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Bell Tolls for Fairfax School Efforts
Likely Deficit Endangers Changes to Start Times and Bus Routes

By Michael Alison Chandler
Washington Post Staff Writer
Saturday, November 8, 2008

After nearly five years of exhaustive research and parent activism, an effort in Fairfax County to rearrange the daily routes of more than 1,100 school buses and shift high school start times later is in jeopardy because of the school system's projected $220 million budget deficit.

Many School Board members and thousands of parents agree that delaying the 7:20 a.m. bell that starts the day for most high school students would give the teenagers extra sleep that would help their academic performance and well-being.

But board members are reluctant to sign on to an initiative that could cost several million dollars. Any added expense "is going to be a tough sell," said board member and budget chairman Phillip A. Niedzielski-Eichner (Providence).

On Monday, the board will review an update from Superintendent Jack D. Dale on the effect of the projected revenue shortage on class size and staffing levels in the next fiscal year. Cost of living increases for teachers are in question. So are some arts initiatives, after-school programs and other services.

Board members are asking Dale to find a way to change the start schedule and bus routes for the lowest cost. Parent advocates say it's possible, but school transportation planners are skeptical.

What's involved is nothing short of rerouting one of the nation's largest bus fleets, which provides transportation for 127,000 eligible riders to nearly 200 schools each day at a projected cost of more than $120 million for the next fiscal year.

The School Board began looking in earnest at a bus schedule change in 2004. That's when two mothers worried about their sleep-starved teenagers organized the group SLEEP (Start Later for Excellence in Education Proposal), which grew quickly, drawing support from the County Council of PTAs and amassing 8,400 signatures on a petition urging the board to approve the change.

Other school systems have also taken up the charge for later bell times, partly inspired by research showing that teen body clocks are different. Doctors say they need about nine hours of sleep. Although teens perform better later in the morning, younger children are often more alert in the early hours.

In Arlington County, the School Board voted in 2000 to move high school start times from 7:30 to 8:15 a.m. Other cities, including Minneapolis and Denver, have made schedules more flexible.

Most high schools in Fairfax now start at 7:20 a.m.; most middle schools start between 7:20 and 8:05 a.m.; and most elementary schools start between 8 and 9:15 a.m.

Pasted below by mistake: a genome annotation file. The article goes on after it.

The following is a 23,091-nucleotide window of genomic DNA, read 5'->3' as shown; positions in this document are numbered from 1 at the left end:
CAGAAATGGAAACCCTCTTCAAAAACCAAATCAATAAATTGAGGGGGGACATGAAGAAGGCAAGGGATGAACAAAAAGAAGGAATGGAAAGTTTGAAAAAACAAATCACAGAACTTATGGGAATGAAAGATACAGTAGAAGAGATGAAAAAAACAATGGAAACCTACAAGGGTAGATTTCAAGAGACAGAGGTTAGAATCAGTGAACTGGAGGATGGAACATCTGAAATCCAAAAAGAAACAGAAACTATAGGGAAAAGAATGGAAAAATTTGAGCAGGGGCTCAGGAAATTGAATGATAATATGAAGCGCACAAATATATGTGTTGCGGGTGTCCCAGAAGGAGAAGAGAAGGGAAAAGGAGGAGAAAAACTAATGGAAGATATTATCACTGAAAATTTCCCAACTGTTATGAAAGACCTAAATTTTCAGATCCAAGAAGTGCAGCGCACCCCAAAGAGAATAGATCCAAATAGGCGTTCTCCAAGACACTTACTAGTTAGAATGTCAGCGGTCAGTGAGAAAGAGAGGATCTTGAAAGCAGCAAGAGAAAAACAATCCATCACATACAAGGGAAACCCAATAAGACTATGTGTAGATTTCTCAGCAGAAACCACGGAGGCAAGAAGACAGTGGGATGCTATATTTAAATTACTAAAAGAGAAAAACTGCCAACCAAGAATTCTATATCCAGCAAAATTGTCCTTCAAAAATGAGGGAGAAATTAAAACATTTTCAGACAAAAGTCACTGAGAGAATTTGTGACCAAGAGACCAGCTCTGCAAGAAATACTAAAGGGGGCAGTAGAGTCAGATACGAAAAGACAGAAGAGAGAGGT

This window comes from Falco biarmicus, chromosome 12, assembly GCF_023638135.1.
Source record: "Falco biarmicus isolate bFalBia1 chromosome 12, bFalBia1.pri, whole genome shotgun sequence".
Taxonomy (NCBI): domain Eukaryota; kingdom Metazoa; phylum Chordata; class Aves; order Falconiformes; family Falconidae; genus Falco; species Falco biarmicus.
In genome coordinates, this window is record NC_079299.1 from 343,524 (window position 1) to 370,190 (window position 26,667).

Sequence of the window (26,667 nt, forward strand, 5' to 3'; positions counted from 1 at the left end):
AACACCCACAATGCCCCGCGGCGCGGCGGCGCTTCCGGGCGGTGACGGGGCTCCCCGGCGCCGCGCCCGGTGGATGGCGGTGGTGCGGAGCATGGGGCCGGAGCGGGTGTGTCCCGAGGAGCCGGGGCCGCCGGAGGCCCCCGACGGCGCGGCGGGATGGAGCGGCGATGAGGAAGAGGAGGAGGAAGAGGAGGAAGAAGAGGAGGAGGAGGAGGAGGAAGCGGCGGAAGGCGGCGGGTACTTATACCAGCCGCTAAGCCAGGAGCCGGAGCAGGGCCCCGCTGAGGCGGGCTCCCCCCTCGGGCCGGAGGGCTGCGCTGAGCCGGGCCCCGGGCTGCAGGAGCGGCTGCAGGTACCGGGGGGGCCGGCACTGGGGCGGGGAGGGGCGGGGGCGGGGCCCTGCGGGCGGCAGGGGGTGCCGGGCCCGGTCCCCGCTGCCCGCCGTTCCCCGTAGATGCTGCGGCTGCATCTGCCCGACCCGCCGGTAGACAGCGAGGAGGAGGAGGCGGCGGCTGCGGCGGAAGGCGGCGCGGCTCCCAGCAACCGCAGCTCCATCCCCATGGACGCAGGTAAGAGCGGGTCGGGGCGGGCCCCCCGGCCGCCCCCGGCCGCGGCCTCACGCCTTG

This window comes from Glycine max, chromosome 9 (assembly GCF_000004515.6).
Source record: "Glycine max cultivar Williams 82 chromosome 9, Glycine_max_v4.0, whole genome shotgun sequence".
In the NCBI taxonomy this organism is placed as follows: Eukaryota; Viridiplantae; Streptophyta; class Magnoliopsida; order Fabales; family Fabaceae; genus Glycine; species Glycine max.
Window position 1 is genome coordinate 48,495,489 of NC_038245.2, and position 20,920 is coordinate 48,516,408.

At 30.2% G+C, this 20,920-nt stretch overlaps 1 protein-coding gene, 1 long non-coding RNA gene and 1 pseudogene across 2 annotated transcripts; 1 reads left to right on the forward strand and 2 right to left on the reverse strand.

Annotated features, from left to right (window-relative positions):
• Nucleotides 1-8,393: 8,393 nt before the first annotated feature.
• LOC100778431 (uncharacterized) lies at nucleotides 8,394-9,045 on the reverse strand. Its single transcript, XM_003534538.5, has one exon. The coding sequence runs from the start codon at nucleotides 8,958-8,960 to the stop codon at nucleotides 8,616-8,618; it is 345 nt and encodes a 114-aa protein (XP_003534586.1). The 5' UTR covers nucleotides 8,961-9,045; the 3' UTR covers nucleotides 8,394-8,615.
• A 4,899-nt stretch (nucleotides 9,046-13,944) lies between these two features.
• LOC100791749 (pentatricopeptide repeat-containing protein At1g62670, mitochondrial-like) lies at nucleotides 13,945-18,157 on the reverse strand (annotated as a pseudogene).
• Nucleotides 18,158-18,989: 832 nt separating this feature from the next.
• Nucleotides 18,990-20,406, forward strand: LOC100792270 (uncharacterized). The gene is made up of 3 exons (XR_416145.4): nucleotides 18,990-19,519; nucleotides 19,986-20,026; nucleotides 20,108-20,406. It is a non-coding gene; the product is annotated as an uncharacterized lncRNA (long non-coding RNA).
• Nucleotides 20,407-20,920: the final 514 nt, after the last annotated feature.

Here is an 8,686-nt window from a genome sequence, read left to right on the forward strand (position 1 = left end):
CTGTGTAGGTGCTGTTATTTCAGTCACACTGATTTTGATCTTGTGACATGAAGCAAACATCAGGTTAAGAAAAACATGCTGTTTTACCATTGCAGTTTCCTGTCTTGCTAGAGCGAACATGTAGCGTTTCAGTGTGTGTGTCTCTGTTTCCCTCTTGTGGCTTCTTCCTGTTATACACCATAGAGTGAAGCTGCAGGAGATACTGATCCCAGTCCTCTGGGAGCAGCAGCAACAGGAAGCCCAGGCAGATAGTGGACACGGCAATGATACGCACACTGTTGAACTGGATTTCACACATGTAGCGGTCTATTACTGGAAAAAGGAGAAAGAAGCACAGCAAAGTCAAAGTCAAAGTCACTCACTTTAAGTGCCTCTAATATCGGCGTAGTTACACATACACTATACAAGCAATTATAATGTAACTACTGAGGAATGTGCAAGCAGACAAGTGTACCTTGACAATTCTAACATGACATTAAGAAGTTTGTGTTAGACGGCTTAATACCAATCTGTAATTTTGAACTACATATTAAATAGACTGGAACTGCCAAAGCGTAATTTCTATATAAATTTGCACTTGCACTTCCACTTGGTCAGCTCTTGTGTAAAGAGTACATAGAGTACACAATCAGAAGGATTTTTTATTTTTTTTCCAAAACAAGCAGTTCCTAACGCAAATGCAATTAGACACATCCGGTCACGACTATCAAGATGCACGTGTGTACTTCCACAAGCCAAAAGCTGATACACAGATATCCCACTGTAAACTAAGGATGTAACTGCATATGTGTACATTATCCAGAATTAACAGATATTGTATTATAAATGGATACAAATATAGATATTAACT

A board-appointed community transportation task force recommended in March that bells for high school students be moved from 7:20 a.m. to between 8:35 and 8:55 a.m. Elementary schools would begin between from 7:50 to 9:20 a.m., and middle schools would start from 9:20 to 9:40 a.m.

Parent advocates say they hope the board will see the health and academic benefits as a priority. Their recommendations also could save money by making the system more efficient, they say. "We feel strongly that the bell schedule change can be a win-win," said Sandy Evans, co-founder of SLEEP.

Board members said there is room for improvement in a busing system that has evolved over 20 years to accommodate huge growth and increasingly specialized programs for children with disabilities, or enrichment or career training.

Consultants have documented struggles with overly long ride times, excessively early drop-offs, and buses with very heavy or very light passenger loads. A 2006 report said the bus system is being "pushed to the breaking point" and needs to be restructured.

Niedzielski-Eichner said the long review of the issue has given school officials insights that will probably lead to the modernization of the system, although "it may not be [in the] near term."

In some ways, the review has saved money. Dean Tistadt, chief operating officer for the school system, said $3 million can be saved by centralizing the staff that designs bus routes and tweaking start times at some schools to increase efficiency.

His office is looking for ways to make a new bell schedule more affordable, by consolidating bus stops or other route changes. But he said he is not likely to advocate a widespread change when the school board is expected to vote on the matter next spring.

"At a time when you are increasing class size, and reducing service delivery all over the system, is it really a time you want to spend several million to flip the bell [schedule]? I would argue no," Tistadt said.

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